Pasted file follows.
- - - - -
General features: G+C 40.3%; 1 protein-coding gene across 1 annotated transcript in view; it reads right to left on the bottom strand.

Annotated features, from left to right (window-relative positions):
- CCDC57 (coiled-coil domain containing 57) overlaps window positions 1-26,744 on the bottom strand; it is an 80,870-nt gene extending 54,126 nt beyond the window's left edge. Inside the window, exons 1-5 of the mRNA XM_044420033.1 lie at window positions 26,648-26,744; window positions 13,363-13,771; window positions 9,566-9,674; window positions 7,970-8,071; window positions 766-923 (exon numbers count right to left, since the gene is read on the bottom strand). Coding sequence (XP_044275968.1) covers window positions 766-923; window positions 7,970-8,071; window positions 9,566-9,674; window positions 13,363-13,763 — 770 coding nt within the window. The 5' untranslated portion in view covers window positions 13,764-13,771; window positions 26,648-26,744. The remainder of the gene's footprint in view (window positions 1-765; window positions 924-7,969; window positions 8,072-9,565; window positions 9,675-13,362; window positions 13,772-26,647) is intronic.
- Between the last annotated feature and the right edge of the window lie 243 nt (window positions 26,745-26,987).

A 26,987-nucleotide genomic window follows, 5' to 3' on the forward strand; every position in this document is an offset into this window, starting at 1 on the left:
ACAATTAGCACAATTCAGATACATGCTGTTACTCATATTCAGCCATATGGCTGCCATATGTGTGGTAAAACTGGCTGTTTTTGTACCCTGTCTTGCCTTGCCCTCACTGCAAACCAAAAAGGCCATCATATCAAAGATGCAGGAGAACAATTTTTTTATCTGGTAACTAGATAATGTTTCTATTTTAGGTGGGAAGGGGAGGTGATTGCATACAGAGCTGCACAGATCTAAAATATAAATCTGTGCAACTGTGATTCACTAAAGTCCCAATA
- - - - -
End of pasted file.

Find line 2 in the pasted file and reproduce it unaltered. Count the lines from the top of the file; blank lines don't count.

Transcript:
Annotated features, from left to right (window-relative positions):